Introducing Napalm Beach

Napalm Beach and Courtney Love

Here is Napalm Beach playing a version of ‘Rock & Roll Hell’ in Seattle around 1981/82 – in the video/slideshow, Chris wearing a beige over-sized coat that belonged to Courtney Menely who would later be Courtney Love. She wasn’t a musician yet, but she had been living in the Napalm Beach band house and she was paying attention. She travelled to Seattle at least once with the band, and by the time of Mike Leach took these photos of Napalm Beach, Courtney was probably living in the U.K., writing Chris letters about hanging out with The Teardrop Explodes and encouraging him to come over there too.

Unlike most Portland musicians, Courtney could find money for traveling and so forth. Courtney Love and Kat Bjelland were both part of the Portland punk scene, a scene that was strongly linked to underground scenes in both San Francisco and Seattle.

Between 1986 and 1992 my friend David Ackerman spent a lot of time taking photos of bands, especially at Satyricon. In recent years, I’ve helped him license photos of your favorite Seattle bands for books and T.V. David usually photographed the stage, but sometimes he photographed people in the club (usually girls). Courtney Love was in and out of Portland in the 80s. In all his many hundreds of photos, David has exactly two photos of Courtney, both at Satyricon. According to David, the photo at the beginning of this article was taken at a Napalm Beach show in 1986 (The Obituaries opened). The other photo was taken at a Mudhoney show in January 1989 (Nirvana opened).

Courtney only lived in the band house for part of 1981, but Chris ran into her on and off at rock shows through the 80s and into the early 90s. The last time he saw her was at La Luna on her Live Through This tour. She greeted him through the mic.

Chris respects her and her work.

Napalm Beach and Nirvana

If you overlay the career path of Nirvana as a trajectory up, with the career path of Napalm Beach as a trajectory down, the center of the X would occur in 1991.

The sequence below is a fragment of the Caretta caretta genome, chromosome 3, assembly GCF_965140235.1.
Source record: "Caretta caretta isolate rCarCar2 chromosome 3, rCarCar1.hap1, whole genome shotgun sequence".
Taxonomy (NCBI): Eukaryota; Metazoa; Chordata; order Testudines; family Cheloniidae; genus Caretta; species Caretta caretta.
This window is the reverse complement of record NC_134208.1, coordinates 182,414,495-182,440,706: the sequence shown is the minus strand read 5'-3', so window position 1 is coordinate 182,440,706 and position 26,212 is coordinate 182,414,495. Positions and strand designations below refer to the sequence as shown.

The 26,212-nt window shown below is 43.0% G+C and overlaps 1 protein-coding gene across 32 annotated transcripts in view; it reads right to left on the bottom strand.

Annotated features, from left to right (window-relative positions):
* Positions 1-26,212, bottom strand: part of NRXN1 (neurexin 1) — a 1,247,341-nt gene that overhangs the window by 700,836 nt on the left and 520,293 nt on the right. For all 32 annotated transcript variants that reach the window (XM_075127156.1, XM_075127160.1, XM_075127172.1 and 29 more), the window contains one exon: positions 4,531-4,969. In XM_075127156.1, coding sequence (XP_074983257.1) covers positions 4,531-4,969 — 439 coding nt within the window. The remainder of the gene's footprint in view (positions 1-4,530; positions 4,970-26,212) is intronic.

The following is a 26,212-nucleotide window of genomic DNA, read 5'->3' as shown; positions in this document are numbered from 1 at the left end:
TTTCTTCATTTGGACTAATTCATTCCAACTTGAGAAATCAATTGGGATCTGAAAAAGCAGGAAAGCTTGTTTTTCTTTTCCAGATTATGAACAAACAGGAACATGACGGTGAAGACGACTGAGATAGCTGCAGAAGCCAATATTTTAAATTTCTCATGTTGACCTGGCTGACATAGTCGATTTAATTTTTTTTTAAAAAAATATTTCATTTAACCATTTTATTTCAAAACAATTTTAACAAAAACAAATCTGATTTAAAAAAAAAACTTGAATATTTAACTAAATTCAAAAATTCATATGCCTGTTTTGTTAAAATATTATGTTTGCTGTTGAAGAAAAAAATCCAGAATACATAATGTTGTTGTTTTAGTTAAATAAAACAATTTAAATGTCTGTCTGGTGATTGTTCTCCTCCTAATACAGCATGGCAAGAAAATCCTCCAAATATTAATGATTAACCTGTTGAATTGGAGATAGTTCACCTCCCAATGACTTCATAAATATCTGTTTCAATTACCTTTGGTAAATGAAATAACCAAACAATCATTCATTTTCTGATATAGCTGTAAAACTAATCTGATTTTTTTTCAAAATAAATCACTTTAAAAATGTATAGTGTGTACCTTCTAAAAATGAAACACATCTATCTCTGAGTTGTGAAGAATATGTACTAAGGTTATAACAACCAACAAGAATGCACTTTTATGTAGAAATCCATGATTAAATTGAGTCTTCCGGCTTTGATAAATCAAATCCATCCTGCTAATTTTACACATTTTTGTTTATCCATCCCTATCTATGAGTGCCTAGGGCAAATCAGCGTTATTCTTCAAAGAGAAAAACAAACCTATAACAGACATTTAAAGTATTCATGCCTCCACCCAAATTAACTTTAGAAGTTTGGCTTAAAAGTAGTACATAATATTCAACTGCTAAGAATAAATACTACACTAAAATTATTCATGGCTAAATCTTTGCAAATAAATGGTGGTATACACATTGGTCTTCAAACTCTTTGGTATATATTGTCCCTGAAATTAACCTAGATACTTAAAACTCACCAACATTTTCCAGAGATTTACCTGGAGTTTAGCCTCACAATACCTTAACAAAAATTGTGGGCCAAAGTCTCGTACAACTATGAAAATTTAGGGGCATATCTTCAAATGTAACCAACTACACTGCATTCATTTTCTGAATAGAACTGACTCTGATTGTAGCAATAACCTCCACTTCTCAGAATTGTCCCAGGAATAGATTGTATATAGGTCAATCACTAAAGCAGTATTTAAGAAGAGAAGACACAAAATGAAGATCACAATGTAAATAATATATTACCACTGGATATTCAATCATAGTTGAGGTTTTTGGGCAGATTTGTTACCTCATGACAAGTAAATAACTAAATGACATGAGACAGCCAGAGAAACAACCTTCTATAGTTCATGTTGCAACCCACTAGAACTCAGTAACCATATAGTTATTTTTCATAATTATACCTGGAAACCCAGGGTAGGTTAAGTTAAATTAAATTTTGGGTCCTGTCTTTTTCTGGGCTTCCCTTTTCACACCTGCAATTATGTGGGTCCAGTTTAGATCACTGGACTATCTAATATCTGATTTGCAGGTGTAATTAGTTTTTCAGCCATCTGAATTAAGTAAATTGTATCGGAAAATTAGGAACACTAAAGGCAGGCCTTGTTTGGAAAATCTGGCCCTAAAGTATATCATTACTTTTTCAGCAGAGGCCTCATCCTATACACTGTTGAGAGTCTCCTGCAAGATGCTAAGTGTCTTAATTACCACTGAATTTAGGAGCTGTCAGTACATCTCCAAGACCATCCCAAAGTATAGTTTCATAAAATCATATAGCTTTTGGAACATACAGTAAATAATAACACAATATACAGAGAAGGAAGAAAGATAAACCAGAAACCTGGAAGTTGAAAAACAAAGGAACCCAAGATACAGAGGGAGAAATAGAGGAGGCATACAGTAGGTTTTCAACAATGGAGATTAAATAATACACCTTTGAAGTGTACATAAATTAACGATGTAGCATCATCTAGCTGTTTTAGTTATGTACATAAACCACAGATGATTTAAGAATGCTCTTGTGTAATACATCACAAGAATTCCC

In 1988 a German-born couple associated with the Satyricon club formed Satyricon Records solely for the purpose of getting Napalm Beach to tour and release records in Europe. Despite being completely new to the business, Henk and Heike were professional, well-organized, and helped open up some great opportunities in Europe. German music magazine Spex named Moving To And Fro as one of the best albums of 1988, paving the way for tours.

With Satyricon Records’ help, Napalm Beach toured the European club circuit beginning in 1989. Their first tour traveled about two weeks ahead of Tad and Nirvana’s first tour, playing all the same clubs. “We saw graffiti and other signs of Napalm Beach,” Tad bassist Kurt Danielson told me once.

Napalm’s first German performance was notorious. They had never before experienced the kind of rock star treatment they received upon arriving in Europe. The Germans handed Chris shot after shot of Jack Daniels, “American whiskey for you!” He got drunk and destructive. The next day the N├╝rnburg club called the Hamburg club and warned them that Chris had trashed the entire backstage area (true), and raped a woman (not true).

Hamburg said “Send them anyway!” Chris reconsidered his approach, and the rest of the tour was spectacular.

At this time, Kurt Cobain would have been 22 years old and Nirvana almost three years old. Chris Newman would have been a boyish 36 years old and Napalm Beach almost 10 years old. In 1989, Chris had been playing guitar longer than Kurt Cobain had been alive.


Napalm Beach toured Europe again in 1990. Napalm Beach were in Europe on New Years Eve 1990/91, which meant that back home, Nirvana played Napalm’s usual New Years slot at Satyricon.

Nirvana at Satyricon New Years 1990/91

Then Napalm toured again in 1991, this time just tailing Nirvana. Nevermind began to rocket up the charts. Napalm played a beautiful club in Vienna and the owner told them how two weeks earlier, Tad/Nirvana had come through and they had to turn away 2,000 people at the door.

That is how fast everything changed.

(continues overleaf)

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